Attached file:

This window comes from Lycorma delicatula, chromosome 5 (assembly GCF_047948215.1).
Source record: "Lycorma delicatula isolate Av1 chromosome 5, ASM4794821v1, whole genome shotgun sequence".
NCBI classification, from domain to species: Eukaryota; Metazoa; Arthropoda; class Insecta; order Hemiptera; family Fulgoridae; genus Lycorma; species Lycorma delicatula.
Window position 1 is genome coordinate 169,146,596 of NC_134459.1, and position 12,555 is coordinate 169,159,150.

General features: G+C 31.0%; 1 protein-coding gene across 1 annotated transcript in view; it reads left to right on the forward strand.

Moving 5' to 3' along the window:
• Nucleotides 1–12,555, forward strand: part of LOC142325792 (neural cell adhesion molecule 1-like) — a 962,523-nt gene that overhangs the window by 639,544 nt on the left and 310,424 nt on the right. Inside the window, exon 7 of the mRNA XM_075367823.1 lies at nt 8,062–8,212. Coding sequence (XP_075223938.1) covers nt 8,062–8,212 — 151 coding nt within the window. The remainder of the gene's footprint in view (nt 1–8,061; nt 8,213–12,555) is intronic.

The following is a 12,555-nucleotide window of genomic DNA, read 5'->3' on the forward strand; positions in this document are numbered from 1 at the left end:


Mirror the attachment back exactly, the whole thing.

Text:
This window comes from Lycorma delicatula, chromosome 5 (assembly GCF_047948215.1).
Source record: "Lycorma delicatula isolate Av1 chromosome 5, ASM4794821v1, whole genome shotgun sequence".
NCBI classification, from domain to species: Eukaryota; Metazoa; Arthropoda; class Insecta; order Hemiptera; family Fulgoridae; genus Lycorma; species Lycorma delicatula.
Window position 1 is genome coordinate 169,146,596 of NC_134459.1, and position 12,555 is coordinate 169,159,150.

General features: G+C 31.0%; 1 protein-coding gene across 1 annotated transcript in view; it reads left to right on the forward strand.

Moving 5' to 3' along the window:
• Nucleotides 1–12,555, forward strand: part of LOC142325792 (neural cell adhesion molecule 1-like) — a 962,523-nt gene that overhangs the window by 639,544 nt on the left and 310,424 nt on the right. Inside the window, exon 7 of the mRNA XM_075367823.1 lies at nt 8,062–8,212. Coding sequence (XP_075223938.1) covers nt 8,062–8,212 — 151 coding nt within the window. The remainder of the gene's footprint in view (nt 1–8,061; nt 8,213–12,555) is intronic.

The following is a 12,555-nucleotide window of genomic DNA, read 5'->3' on the forward strand; positions in this document are numbered from 1 at the left end: